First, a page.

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Look at enough fantasy maps, and you’ll start to see a familiar pattern: ocean to the west, land to the east, stretching beyond the borders of the map.  The so-called “Left-Justified Fantasy Map” is so prevalent that it even has a trope named after it on tvtropes.org, an extensive catalog of recurring themes within movies, tv shows, and books.

The first prominent example of the Left-Justified Fantasy Map is in the works of Tolkien.  He based Middle Earth from the “Lord of the Rings” novels on medieval Europe, so the ocean to the West reflected the position of the Atlantic Ocean relative to Europe.

The same basic structure is replicated in the map of Beleriand for the book “The Silmarillion”, which also takes place in Middle Earth, but in a different area.

Beleriand, from The Silmarillion (via http://lotr.wikia.com/wiki/File:Map_of_Beleriand.jpg)

Fantasy writers since Tolkien have taken a similar approach to their maps.  Below are just a few examples, from Eragon, The Wheel of Time Series, and Redwall.  All have ocean in the West and land in the East, although there is considerable variation in the shape of the coastline.

The Map from Eragon by Christopher Paolini (via http://sindragosa.comxa.com/index.php?p=1_17_Cartography)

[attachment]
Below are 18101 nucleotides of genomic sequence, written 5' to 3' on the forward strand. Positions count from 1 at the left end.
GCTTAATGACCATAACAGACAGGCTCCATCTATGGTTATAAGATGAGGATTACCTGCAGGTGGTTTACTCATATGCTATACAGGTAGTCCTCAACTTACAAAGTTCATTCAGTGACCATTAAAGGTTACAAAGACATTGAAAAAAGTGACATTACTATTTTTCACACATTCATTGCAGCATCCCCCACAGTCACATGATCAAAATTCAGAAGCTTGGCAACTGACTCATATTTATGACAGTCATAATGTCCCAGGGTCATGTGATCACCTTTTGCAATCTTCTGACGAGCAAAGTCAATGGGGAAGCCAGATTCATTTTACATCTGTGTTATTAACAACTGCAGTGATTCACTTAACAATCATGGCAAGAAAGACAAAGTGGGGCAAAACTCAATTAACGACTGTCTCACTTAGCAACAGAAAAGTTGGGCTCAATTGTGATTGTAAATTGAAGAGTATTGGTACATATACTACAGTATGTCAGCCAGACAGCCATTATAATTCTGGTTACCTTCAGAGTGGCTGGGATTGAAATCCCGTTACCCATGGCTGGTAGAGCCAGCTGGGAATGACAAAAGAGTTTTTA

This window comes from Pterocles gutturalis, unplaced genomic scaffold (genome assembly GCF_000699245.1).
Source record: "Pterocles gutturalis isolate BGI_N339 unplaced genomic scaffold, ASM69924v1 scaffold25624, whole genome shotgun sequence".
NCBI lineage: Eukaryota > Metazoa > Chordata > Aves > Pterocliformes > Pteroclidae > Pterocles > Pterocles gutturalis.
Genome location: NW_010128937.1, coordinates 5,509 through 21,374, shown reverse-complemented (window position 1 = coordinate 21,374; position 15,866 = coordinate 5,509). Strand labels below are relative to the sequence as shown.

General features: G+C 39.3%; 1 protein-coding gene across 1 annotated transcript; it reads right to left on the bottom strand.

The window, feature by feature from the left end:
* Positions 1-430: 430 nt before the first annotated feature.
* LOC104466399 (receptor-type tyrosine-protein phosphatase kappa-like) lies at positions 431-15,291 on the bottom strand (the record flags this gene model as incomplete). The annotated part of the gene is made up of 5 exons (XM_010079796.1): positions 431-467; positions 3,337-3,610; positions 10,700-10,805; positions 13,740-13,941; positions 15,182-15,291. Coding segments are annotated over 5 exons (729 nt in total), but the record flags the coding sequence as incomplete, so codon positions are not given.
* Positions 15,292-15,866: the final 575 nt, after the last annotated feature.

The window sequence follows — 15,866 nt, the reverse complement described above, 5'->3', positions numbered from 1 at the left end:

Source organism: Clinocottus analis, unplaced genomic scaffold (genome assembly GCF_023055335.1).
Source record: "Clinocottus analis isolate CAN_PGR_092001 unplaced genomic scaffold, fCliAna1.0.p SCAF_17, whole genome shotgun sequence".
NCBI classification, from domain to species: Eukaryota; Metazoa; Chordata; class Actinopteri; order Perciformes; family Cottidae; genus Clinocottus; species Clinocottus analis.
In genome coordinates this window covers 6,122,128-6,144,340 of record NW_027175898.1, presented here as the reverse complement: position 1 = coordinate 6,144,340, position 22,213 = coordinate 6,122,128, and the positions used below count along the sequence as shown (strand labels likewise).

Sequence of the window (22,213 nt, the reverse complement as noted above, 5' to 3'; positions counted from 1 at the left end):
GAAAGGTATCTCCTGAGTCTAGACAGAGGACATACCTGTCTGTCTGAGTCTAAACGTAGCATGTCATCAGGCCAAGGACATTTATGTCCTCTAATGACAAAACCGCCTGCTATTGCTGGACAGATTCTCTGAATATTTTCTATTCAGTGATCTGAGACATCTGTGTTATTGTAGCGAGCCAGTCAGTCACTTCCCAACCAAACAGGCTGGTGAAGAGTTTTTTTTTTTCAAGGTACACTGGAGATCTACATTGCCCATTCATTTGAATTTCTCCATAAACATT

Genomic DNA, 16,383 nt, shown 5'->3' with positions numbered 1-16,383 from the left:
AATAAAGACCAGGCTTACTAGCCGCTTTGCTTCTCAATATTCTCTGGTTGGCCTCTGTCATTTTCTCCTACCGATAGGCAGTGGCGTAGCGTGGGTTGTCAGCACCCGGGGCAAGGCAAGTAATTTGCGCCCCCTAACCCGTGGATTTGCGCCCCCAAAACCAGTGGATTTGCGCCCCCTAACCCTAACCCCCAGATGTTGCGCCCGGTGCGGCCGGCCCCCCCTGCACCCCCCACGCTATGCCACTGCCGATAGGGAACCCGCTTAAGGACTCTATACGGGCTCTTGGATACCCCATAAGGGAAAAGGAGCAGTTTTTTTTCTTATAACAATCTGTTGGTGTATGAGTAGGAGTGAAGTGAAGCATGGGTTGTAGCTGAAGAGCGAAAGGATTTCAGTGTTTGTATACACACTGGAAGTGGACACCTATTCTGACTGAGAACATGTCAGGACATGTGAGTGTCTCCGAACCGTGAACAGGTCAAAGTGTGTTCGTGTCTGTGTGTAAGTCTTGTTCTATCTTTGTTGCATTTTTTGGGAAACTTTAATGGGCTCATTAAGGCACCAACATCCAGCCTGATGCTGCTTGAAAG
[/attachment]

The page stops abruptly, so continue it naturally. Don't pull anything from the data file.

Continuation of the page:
Randland from the Wheel of Time books by Robert Jordan (via Wikipedia)

Map from “Redwall”, by Brian Jacques (via http://redwall.wikia.com/wiki/Redwall_Map).

So are all these fantasy maps just copying from Tolkien?  That’s one possible explanation, but I think that’s too simple.  It could be that these authors are choosing this map layout for aesthetic reasons.  According to the tvtropes article, “Most people seem to find this balance with the heavy and the bottom right and the lighter to the upper left more pleasing than the opposite. Many people are righthanded, and drawing a map, or indeed most things, is easier when drawing left towards right.”

Note that one of the most famous fantasy worlds, Narnia, actually has the ocean in the East and the land in the West, as you may recall from an earlier post.  C.S. Lewis, who was a friend and contemporary of Tolkien, may have created his world this way to give it more hopeful mood.  The sun rising in the East over the ocean gives the impression that the world is getting brighter and better, whereas the world of Middle Earth, with the ocean in the West, is fading like the setting sun.  At least, that’s one theory on tvtropes.

For more on how this trope has appeared, or been inverted, in dozens of other fantasy works, check out the trope page here: http://tvtropes.org/pmwiki/pmwiki.php/Main/LeftJustifiedFantasyMap

Happy mapping!